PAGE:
[in my email for Jack] vs [in Jack's email]

bennyfriendly

Senior Member
korean
One of my non-native English speaking friends made up the two similar examples below.

(1) I said to my cousin, "Yesterday, I emailed Jack and Mary the reasons why I couldn't attend the staff meeting. I am very upset about why my employer has refused to give me a raise, which I only mentioned in Jack's email."

(2) I said to my cousin, "Yesterday, I emailed Jack and Mary the reasons why I couldn't attend the staff meeting. I am very upset about why my employer has refused to give me a raise, which I only mentioned in my email for Jack."

My friend asked me if "Jack's email" and "my email for Jack" have the same meaning. I think they do because after he receives your email, it becomes his own, so you can say "his email" even though you wrote it.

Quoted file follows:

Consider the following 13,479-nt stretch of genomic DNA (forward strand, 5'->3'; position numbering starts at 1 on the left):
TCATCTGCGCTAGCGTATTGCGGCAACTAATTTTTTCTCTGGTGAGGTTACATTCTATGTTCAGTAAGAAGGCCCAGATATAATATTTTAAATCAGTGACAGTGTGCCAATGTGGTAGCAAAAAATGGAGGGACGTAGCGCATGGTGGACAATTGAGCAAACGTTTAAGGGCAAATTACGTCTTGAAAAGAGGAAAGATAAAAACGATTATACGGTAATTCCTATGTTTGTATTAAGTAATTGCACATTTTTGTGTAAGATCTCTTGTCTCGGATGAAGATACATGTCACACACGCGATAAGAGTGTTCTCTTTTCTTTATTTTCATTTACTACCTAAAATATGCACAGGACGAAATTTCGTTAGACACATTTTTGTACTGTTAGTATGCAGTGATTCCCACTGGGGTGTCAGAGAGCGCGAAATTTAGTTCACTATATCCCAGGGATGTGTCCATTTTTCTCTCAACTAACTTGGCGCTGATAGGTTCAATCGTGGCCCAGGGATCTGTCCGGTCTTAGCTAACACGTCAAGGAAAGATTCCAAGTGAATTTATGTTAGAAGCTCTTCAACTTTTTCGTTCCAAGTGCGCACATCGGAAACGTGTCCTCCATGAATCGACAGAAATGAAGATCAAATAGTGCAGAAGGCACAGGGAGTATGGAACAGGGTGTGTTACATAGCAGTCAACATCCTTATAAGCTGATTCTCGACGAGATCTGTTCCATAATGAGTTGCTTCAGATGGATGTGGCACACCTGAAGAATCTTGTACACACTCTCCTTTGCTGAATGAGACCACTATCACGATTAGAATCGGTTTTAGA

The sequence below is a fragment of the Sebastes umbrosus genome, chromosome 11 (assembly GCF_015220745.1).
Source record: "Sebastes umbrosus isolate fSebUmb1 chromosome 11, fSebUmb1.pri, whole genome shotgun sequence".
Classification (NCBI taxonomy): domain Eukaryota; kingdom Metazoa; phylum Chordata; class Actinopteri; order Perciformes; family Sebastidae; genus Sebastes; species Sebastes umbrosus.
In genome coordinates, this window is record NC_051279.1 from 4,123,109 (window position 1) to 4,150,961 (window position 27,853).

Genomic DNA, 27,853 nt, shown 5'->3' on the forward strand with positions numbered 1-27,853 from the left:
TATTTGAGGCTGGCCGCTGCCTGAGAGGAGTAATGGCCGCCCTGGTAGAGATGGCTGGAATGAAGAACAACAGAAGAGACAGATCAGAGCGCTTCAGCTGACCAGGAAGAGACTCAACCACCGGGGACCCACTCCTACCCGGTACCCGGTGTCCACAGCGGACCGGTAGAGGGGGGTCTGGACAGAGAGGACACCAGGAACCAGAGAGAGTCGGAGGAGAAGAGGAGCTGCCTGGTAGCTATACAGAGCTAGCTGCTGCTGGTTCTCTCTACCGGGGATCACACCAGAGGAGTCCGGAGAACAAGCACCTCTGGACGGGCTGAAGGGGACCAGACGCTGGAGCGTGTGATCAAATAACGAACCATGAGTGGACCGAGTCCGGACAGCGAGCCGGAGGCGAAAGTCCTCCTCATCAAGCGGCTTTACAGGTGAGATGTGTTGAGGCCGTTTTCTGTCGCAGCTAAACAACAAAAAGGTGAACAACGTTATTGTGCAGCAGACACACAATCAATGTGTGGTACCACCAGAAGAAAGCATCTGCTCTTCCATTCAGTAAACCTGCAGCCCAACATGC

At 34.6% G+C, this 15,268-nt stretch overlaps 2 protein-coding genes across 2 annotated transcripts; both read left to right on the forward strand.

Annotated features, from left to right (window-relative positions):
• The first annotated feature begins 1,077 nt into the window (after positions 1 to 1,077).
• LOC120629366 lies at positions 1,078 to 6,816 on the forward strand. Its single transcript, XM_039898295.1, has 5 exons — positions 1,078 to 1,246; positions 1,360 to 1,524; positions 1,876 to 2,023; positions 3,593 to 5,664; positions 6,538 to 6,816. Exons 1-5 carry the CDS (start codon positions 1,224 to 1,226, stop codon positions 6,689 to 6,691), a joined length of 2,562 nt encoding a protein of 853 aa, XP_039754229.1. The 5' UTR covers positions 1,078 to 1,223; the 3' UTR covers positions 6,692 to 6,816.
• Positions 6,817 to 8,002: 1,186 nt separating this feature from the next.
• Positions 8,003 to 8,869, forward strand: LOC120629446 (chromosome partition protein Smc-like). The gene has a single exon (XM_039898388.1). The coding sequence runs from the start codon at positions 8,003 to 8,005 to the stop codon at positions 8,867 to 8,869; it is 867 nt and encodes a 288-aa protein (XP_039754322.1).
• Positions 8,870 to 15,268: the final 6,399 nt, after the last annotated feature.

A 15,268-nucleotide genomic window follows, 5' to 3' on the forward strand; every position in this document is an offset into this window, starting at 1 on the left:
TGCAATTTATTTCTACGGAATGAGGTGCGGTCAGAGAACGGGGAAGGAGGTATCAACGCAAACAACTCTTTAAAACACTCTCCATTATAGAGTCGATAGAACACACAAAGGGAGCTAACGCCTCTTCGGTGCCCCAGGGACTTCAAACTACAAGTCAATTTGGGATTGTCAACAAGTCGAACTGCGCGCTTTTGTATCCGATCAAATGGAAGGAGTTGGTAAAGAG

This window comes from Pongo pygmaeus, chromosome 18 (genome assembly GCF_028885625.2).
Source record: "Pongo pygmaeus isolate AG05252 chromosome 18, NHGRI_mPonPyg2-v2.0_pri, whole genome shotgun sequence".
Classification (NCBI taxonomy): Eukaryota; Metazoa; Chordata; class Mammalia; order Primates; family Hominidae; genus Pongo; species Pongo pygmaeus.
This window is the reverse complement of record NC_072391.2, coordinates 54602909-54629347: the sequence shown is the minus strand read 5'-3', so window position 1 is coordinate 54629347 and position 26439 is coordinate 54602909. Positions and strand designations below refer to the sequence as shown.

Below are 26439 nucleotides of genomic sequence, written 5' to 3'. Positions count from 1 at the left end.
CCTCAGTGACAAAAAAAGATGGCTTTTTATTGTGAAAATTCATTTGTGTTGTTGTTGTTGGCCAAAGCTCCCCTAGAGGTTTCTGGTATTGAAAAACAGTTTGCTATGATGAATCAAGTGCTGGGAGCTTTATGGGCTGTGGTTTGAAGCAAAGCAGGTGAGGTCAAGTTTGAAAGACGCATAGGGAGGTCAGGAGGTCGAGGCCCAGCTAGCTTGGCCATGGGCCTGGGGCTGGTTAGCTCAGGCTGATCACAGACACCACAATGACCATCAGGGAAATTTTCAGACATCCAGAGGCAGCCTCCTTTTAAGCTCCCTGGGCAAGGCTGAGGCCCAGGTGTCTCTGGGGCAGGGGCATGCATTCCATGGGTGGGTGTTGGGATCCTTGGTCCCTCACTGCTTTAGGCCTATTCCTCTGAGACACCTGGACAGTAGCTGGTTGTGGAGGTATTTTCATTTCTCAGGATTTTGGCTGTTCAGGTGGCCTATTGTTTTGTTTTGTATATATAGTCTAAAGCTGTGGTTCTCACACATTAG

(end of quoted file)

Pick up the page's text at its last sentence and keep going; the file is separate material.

What is your opinion? Thanks a lot.
 
  • owlman5

    Senior Member
    English-US
    so you can say "his email" even though you wrote it.
    This is probably true, but it doesn't seem like a good thing to do if you are really interested in distinguishing the email that you write from the email that somebody else writes. If your context makes the origin of the email absolutely clear, then it doesn't matter whether you call it Jack's email or my email to Jack.
     
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